A computer security term, to “compromise” a computer means to break into it or crack it without authorization.
Often, however, Information Security companies are hired to compromise a computer with authorization before it is released on the market. A recent case in point is that of the just-released Xbox 360—which was delivered cloak-and-dagger style to the headquarters of Cimtek Inc. in Burlington, Ontario, Canada. The game console computer—able to do one trillion calculations a second—was rushed into a secure zone of the headquarters’ building, where Information Security employees signed nondisclosure agreements and successfully underwent criminal background checks. Their job? According to Microsoft Corporation’s executives who said they spent billions of dollars on the development of this superstar computer, they wanted Cimtek Inc. employees to check for vulnerabilities so that nothing later comes back to haunt them when the machine is released. The Xbox 360 was released in November 2005. As of May 2006, crackers had succeeded in playing copies of original game DVDs by modifying the firmware of the Xbox DVD drive.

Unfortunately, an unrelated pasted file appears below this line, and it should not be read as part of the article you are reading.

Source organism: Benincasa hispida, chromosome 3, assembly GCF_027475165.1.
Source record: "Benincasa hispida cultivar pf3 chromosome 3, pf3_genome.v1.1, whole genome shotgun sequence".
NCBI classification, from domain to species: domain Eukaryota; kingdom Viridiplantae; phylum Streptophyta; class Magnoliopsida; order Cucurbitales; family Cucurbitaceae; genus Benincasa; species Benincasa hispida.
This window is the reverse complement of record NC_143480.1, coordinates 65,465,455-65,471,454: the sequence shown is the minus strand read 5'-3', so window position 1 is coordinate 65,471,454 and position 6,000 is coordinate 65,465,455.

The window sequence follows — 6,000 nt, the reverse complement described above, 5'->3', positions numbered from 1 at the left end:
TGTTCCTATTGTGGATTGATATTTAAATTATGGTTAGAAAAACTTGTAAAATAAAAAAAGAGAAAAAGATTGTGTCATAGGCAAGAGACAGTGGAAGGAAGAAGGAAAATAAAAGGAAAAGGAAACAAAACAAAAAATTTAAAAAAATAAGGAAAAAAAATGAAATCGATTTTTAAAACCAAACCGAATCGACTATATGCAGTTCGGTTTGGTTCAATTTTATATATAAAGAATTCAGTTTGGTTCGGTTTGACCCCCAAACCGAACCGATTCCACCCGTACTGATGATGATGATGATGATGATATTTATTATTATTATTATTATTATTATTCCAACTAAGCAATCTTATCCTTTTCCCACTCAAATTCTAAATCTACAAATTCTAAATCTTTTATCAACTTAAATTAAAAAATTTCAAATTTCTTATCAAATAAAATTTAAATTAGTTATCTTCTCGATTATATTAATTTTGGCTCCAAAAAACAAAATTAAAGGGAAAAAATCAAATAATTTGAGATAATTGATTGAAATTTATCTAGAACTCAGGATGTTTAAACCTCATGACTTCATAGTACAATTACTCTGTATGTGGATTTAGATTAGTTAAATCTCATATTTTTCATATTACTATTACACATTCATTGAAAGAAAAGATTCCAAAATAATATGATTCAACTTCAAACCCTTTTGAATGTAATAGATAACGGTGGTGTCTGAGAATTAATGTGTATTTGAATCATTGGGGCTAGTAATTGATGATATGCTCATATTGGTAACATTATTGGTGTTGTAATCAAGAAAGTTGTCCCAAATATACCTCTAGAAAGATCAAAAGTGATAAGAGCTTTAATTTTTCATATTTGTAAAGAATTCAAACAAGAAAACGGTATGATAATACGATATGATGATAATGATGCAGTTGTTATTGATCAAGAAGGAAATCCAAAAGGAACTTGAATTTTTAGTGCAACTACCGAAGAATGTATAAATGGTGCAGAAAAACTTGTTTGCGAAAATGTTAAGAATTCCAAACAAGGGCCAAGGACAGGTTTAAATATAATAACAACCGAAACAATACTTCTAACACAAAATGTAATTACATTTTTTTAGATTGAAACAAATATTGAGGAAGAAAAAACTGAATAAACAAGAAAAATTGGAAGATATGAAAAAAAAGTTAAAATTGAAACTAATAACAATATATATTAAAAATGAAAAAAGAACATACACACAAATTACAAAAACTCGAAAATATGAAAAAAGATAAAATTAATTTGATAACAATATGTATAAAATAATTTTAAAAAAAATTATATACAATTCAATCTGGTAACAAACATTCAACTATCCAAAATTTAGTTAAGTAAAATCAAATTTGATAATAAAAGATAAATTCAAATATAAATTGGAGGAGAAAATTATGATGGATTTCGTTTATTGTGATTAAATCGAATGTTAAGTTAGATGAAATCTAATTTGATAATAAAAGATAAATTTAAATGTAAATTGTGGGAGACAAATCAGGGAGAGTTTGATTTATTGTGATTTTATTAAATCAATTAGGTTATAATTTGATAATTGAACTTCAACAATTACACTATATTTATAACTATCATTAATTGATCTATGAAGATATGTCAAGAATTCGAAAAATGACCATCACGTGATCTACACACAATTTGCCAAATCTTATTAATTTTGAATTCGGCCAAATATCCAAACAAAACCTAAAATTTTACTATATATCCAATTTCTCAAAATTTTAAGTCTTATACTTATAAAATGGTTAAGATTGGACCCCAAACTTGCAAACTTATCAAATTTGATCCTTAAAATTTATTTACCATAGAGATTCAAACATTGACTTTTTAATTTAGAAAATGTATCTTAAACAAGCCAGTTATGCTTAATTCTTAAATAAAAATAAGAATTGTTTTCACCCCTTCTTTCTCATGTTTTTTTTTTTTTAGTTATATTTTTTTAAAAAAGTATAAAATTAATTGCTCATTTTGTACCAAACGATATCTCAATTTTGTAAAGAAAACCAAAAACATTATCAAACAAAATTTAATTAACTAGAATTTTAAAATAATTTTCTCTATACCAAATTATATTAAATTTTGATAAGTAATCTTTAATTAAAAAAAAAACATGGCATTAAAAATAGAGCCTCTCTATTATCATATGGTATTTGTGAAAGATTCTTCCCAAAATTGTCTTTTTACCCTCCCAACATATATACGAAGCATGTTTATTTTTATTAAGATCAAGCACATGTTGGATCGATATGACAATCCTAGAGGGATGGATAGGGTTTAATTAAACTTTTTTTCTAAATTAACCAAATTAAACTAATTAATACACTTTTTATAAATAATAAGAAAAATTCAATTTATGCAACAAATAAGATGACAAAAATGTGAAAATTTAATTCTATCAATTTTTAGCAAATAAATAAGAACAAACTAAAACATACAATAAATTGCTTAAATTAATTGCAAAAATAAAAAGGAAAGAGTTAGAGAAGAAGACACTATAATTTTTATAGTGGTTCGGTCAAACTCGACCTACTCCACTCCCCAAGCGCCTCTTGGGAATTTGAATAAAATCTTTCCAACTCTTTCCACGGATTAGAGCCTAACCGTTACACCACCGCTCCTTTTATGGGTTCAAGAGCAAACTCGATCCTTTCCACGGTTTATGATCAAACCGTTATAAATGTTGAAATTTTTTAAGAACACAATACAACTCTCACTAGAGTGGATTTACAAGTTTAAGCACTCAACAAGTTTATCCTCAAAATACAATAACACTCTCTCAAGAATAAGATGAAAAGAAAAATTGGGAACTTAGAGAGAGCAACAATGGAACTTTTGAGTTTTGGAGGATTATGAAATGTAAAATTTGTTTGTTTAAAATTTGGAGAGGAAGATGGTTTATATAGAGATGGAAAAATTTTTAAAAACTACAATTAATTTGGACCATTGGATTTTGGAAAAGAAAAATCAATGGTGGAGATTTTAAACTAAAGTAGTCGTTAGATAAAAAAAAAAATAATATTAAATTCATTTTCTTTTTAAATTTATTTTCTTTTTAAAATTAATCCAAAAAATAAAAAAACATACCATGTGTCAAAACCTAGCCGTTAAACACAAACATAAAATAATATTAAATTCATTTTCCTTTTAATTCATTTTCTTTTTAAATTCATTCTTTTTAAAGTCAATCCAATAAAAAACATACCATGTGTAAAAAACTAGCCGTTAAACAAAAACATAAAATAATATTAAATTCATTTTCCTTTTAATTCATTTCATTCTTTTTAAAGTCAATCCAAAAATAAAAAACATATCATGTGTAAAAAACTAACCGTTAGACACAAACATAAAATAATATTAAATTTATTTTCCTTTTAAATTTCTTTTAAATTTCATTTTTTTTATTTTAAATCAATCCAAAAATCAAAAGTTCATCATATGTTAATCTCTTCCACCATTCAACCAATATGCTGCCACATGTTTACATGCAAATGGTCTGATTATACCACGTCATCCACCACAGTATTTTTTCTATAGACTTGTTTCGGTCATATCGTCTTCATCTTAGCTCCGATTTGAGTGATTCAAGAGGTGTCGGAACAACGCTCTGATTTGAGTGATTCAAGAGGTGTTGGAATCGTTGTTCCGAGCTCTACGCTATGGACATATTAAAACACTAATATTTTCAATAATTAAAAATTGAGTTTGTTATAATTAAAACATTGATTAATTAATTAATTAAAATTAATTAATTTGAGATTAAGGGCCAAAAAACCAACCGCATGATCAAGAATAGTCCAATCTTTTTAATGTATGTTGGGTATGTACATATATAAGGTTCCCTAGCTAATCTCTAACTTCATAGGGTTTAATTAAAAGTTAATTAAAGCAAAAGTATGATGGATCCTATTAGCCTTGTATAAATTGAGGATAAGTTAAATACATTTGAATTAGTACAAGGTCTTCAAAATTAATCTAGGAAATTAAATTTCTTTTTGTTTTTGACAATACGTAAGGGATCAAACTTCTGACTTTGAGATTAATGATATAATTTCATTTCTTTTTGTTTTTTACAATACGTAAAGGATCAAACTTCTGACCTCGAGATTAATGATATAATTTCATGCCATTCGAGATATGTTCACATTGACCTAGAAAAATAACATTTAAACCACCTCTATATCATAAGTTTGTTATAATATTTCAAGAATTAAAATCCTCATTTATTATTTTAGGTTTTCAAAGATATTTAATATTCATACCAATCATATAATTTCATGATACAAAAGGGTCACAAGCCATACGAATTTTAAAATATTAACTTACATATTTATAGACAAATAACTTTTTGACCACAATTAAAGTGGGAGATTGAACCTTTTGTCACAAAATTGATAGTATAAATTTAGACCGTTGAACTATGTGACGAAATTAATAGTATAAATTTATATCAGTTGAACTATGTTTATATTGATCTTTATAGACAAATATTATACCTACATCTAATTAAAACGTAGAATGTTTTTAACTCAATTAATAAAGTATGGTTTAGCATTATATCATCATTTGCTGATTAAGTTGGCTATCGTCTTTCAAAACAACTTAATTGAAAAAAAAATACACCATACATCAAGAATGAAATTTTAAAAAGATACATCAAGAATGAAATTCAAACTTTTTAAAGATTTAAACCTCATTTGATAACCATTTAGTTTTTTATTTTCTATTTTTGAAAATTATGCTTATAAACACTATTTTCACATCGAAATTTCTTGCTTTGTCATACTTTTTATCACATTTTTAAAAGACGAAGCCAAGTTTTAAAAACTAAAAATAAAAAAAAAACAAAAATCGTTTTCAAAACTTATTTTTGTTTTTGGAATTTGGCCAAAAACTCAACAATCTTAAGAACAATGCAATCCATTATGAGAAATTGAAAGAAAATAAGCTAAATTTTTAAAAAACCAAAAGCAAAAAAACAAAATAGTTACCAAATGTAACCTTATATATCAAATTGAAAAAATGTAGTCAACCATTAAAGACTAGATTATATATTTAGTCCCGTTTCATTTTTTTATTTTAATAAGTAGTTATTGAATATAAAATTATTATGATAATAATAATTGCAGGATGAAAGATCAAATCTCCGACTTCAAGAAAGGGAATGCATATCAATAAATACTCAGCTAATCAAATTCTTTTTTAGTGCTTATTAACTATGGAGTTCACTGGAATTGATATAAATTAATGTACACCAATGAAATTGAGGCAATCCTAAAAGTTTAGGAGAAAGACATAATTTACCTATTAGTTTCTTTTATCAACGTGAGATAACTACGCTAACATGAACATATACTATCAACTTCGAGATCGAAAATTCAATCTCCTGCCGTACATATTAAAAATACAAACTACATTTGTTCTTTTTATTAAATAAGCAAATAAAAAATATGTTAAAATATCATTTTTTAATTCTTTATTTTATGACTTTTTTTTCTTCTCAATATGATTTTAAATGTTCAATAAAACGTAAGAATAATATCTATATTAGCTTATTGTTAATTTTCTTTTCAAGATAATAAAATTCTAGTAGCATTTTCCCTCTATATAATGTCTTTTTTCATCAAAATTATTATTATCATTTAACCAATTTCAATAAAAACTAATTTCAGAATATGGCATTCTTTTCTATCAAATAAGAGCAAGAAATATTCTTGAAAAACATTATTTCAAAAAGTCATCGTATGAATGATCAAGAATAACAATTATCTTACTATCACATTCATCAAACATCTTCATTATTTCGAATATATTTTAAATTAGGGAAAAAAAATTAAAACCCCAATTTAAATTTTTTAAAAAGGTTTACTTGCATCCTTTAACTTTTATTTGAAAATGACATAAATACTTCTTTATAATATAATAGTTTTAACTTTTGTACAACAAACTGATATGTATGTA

Avery, S. Technology: Cimtek Ironing Bugs Out of Xbox 360. The Globe and Mail, May 23, 2005, p. B6.